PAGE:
But Washam? He, like Champagne Jayne, is a different story. Asimov and most print writers are seen as separate and distinct by the wine business, because it understands print and it knows better than to mess with it. That’s not the case with Washam and those of us who aren’t print. We’re considered part of the wine business, and I get reminded of this every day. We who write about wine on the Internet don’t exist for consumers; we exist to sell product, and we’d better damn not forget it. Otherwise, lawyers send letters.

That Washam, Champagne Jayne, and everyone else who writes about wine are part of the media and deserve the same protections as “real” journalists is inconceivable to the wine business. Much of this is our own fault, given how so many of us are happy and fat shilling for wine companies. The last thing these wine writers want is to be tarred with the journalist brush and to be forced to offer honest evaluations about the products they tout. But that doesn’t absolve them of their responsibility to their readers or to their consciences. 

I wrote this in February, and I’ll write it again. Big Business, under the guise of intellectual property law, sees an opportunity to silence its critics and censor what is written about its products. The first step in stopping this from continuing in wine is for everyone — from the Wine Spectator and Wine Advocate on down — to denounce the practice and to refuse to be part of it. Otherwise, the lawyers will send more letters, and eventually we’ll end up with wine writing where all the wines get 92 points and where we’re told we need to buy every wine accessory that’s advertised.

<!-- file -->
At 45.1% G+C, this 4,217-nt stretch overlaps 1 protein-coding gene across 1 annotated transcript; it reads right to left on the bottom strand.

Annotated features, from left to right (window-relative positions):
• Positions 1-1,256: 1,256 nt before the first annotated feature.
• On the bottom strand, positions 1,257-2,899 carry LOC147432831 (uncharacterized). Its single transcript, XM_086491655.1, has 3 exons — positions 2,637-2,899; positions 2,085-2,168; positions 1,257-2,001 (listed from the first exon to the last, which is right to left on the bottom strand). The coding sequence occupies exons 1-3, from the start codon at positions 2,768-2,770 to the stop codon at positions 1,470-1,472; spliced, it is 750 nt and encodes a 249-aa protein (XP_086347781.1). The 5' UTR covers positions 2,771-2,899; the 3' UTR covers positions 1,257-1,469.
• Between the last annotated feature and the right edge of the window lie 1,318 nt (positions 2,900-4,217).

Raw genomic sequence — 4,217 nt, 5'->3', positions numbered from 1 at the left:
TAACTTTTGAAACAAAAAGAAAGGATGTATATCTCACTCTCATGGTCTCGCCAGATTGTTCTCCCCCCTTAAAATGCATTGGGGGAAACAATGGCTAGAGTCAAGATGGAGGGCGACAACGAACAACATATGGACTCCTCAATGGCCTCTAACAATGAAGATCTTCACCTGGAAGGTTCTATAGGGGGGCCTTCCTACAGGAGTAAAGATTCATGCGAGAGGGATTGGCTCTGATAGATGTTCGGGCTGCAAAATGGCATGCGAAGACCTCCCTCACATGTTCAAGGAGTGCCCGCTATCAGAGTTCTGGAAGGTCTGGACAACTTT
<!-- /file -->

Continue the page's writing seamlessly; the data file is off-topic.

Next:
That will be a lot of fun, won’t it?

Monday Birthday Week giveaway: 4 Riedel glasses

VinGarde Valise

riedel glasses
111714randomnumberAnd the winner is: B. Doppelt, who selected 934; the winning number was 928 (screenshot to the left). Thanks to everyone who participated. Tomorrow’s prize is a wine book package: Buy the Right Wine Every Time,” “Provence Food and Wine,” and Lisa Mattson’s “The Exes in my iPod.”


Today, to celebrate the blog’s seventh anniversary, we’re giving away a set of Riedel wine glasses — two reds and two whites, courtesy of Banfi Vintners. This is the first of five daily giveaways; check out this post to see the prizes for the rest of the week.